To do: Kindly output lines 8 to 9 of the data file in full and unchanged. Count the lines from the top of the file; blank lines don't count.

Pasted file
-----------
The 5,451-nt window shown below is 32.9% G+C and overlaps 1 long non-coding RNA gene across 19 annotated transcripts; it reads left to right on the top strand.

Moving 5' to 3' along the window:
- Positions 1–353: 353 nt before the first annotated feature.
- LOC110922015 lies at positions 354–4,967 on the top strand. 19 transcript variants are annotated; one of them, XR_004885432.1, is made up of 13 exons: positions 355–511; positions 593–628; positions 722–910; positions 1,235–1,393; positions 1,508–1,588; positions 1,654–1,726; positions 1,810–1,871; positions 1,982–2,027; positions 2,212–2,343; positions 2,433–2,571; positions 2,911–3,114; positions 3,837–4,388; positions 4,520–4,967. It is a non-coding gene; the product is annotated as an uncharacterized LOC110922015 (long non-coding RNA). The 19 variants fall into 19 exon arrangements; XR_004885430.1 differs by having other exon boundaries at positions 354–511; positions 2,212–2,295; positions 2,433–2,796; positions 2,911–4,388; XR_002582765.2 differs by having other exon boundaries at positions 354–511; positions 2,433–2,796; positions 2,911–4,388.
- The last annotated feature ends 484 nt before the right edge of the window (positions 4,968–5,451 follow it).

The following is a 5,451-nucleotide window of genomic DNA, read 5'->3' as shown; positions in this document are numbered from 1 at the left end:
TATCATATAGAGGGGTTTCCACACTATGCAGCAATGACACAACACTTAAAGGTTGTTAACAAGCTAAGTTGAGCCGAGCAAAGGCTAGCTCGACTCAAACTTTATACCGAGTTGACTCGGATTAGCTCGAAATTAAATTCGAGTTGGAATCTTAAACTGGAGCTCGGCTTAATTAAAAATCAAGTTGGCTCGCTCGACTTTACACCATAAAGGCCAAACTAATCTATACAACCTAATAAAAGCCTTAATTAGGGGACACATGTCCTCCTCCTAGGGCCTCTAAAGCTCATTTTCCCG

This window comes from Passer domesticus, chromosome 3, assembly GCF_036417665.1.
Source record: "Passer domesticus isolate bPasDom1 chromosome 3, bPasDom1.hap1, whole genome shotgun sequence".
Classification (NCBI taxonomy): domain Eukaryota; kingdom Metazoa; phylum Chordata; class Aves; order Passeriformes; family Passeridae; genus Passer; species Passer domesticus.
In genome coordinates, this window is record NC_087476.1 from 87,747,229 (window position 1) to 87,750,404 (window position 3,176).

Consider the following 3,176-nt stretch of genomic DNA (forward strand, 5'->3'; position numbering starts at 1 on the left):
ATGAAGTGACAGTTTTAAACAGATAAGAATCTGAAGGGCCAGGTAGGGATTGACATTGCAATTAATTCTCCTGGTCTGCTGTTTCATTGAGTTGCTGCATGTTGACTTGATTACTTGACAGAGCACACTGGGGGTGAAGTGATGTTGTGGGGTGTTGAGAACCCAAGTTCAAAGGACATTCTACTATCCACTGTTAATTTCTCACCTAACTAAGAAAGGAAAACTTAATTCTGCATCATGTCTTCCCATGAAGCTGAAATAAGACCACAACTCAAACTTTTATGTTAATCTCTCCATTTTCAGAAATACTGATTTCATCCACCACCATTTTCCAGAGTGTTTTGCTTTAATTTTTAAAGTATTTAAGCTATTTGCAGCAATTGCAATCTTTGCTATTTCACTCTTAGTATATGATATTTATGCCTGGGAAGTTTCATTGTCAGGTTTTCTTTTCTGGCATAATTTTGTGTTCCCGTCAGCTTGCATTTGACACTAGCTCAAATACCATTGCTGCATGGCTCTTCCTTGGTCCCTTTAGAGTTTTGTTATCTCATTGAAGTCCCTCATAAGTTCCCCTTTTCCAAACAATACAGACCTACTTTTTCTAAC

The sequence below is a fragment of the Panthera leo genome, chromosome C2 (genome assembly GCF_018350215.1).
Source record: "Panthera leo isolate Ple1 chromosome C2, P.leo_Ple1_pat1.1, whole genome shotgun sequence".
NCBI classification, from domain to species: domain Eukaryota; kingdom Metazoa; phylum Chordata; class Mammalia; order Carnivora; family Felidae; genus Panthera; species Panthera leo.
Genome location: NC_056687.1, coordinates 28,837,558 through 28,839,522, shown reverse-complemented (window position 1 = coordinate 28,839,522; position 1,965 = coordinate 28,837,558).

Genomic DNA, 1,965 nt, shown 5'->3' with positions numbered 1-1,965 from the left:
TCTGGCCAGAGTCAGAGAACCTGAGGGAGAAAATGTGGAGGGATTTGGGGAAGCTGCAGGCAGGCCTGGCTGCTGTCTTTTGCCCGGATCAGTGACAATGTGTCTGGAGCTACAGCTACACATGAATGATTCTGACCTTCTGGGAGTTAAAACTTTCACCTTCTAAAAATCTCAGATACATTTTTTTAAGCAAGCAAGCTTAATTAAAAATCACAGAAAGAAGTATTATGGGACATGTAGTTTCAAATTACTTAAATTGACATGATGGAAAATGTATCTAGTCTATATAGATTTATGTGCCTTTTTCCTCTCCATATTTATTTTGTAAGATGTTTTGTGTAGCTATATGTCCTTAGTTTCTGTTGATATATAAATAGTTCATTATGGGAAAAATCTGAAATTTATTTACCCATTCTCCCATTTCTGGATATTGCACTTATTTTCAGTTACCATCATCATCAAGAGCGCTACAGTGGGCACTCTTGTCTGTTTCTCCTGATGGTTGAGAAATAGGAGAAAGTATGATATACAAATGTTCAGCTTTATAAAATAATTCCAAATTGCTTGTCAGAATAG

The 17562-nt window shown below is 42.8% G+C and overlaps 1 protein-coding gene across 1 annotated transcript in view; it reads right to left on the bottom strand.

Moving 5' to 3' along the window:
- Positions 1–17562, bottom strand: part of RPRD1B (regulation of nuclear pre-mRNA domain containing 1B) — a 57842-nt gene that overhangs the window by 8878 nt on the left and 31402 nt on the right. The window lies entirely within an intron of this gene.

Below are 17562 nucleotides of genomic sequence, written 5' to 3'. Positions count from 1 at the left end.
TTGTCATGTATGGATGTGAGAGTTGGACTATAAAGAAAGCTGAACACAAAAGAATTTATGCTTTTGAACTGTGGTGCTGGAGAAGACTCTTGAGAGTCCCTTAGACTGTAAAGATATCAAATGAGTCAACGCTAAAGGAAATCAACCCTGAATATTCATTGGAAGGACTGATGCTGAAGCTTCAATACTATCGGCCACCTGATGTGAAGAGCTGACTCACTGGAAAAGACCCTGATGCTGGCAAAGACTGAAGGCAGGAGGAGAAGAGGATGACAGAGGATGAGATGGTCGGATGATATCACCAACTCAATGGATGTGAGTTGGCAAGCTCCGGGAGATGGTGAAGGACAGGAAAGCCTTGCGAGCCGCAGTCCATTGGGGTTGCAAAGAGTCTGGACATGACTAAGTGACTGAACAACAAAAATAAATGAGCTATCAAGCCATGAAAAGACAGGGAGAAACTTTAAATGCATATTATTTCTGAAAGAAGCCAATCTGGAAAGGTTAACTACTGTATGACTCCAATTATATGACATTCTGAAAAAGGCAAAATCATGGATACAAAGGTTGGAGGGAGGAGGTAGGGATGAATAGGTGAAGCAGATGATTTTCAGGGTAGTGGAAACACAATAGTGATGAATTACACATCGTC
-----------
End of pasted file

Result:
This window comes from Passer domesticus, chromosome 3, assembly GCF_036417665.1.
Source record: "Passer domesticus isolate bPasDom1 chromosome 3, bPasDom1.hap1, whole genome shotgun sequence".